5. Can I Find Out Now If There's a Recall on My Car?
  6. Where Do I Find My VIN?
    • VIN number on a car dashboard

      Look on the lower left of your car's windshield for your 17-digit Vehicle Identification Number (VIN). Your VIN is also located on your car's registration card, and it may be shown on your insurance card.

  7. Will My VIN Information Be Kept Private?
    • Your personal information (i.e., your VIN) is not stored or filed in any way.
  8. What Do the Results of My VIN Lookup Mean?
    • There are three recall status types that might display after you look up a VIN for safety recalls:
      • Recall INCOMPLETE - This means that an incomplete or "open" recall was found on the car and the owner should follow the remedy instructions.
      • Recall INCOMPLETE. Remedy Not Yet Available - This means that an incomplete or "open" recall was found on the car, but the manufacturer is not yet ready to provide the needed remedy or fix.
      • Number of Open Recalls: 0 - This means that either you have no recalls associated with your car or your car has already been fixed.
  9. What If My Car Isn't Recalled Now? Could It Be Recalled Later?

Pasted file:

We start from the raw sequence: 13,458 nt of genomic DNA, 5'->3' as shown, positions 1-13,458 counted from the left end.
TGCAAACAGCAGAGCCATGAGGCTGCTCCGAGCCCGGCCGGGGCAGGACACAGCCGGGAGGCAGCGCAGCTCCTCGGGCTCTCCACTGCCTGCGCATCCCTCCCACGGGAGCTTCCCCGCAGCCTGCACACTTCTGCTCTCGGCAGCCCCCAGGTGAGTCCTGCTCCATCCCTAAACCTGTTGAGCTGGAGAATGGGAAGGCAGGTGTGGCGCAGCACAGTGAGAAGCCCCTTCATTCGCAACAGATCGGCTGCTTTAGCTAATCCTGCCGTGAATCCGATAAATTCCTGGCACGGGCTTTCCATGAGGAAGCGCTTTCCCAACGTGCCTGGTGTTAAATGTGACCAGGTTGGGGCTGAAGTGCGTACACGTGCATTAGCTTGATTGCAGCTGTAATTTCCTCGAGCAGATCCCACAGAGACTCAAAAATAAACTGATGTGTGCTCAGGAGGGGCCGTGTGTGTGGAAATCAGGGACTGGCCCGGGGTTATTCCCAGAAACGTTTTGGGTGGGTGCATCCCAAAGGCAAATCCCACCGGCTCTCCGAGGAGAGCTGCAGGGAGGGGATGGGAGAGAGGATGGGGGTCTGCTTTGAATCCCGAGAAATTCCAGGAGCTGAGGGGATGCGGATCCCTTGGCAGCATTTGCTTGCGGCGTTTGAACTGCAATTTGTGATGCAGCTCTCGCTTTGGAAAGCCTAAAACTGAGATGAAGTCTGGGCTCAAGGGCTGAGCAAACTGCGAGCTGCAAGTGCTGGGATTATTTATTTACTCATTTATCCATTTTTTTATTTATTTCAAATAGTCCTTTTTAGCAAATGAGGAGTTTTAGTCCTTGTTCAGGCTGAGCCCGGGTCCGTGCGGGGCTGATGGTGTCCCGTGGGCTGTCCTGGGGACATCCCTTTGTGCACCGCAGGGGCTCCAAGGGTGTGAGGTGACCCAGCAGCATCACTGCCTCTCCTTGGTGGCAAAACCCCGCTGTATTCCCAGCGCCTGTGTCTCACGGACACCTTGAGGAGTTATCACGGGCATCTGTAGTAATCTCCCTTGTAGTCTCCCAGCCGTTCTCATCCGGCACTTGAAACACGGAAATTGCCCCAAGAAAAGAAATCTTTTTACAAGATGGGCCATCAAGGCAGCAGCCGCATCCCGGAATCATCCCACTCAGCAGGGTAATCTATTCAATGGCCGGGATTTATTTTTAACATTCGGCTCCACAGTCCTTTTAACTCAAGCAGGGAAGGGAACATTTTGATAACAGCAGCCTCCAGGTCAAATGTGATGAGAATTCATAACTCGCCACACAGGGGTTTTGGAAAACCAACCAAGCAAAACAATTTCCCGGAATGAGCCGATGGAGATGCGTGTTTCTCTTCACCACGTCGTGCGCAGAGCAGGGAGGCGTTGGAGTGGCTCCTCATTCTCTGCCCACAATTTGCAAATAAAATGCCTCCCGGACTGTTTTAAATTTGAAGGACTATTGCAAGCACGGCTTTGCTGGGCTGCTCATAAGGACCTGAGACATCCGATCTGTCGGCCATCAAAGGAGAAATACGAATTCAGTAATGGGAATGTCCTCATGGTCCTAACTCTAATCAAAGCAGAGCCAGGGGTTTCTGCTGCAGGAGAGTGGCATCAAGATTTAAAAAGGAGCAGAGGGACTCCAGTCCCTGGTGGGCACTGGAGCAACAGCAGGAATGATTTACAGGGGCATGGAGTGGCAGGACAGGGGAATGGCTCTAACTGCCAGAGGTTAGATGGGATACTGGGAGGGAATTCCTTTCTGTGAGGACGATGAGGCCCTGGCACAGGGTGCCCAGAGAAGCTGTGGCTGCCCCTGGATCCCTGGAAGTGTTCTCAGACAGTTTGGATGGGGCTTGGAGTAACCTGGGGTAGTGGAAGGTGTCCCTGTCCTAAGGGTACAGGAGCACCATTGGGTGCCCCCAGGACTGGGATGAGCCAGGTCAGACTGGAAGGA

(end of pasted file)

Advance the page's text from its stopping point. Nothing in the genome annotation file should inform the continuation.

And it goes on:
• Safety Recall NoticeYes. Whether a manufacturer independently conducts a safety recall or NHTSA orders one, the manufacturer must file a public report describing the safety-related defect or noncompliance. Manufacturers are also required to notify owners by mail within 60 days of notifying NHTSA of a recall decision. Look for this distinct label to distinguish critical safety recall information from other marketing material:
  10. How Can I Report a Safety Problem to NHTSA?
    • Reporting a vehicle safety problem to NHTSA is an important first step to get the situation remedied and make our roads safer. If we receive similar reports from a number of people about the same product, this could indicate a safety-related defect may exist that would warrant opening an investigation. Report your vehicle safety complaint on